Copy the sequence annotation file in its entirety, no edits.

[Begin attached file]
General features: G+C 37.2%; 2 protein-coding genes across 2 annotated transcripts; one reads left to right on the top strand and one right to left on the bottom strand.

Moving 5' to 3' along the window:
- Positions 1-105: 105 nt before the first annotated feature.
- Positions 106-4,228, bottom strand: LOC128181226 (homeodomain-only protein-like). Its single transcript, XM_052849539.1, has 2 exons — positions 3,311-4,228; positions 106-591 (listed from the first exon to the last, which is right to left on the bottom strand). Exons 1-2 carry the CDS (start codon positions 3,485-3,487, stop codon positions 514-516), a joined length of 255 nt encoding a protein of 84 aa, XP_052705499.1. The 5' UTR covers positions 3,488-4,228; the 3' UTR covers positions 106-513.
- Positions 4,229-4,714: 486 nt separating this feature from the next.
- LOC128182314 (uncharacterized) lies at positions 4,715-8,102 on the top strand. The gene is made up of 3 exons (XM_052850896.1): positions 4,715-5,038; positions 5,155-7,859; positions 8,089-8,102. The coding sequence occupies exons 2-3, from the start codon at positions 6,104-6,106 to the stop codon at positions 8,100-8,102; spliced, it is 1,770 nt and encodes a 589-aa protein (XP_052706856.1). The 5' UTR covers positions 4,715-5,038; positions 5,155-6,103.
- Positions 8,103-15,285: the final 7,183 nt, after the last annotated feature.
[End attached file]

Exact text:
General features: G+C 37.2%; 2 protein-coding genes across 2 annotated transcripts; one reads left to right on the top strand and one right to left on the bottom strand.

Moving 5' to 3' along the window:
- Positions 1-105: 105 nt before the first annotated feature.
- Positions 106-4,228, bottom strand: LOC128181226 (homeodomain-only protein-like). Its single transcript, XM_052849539.1, has 2 exons — positions 3,311-4,228; positions 106-591 (listed from the first exon to the last, which is right to left on the bottom strand). Exons 1-2 carry the CDS (start codon positions 3,485-3,487, stop codon positions 514-516), a joined length of 255 nt encoding a protein of 84 aa, XP_052705499.1. The 5' UTR covers positions 3,488-4,228; the 3' UTR covers positions 106-513.
- Positions 4,229-4,714: 486 nt separating this feature from the next.
- LOC128182314 (uncharacterized) lies at positions 4,715-8,102 on the top strand. The gene is made up of 3 exons (XM_052850896.1): positions 4,715-5,038; positions 5,155-7,859; positions 8,089-8,102. The coding sequence occupies exons 2-3, from the start codon at positions 6,104-6,106 to the stop codon at positions 8,100-8,102; spliced, it is 1,770 nt and encodes a 589-aa protein (XP_052706856.1). The 5' UTR covers positions 4,715-5,038; positions 5,155-6,103.
- Positions 8,103-15,285: the final 7,183 nt, after the last annotated feature.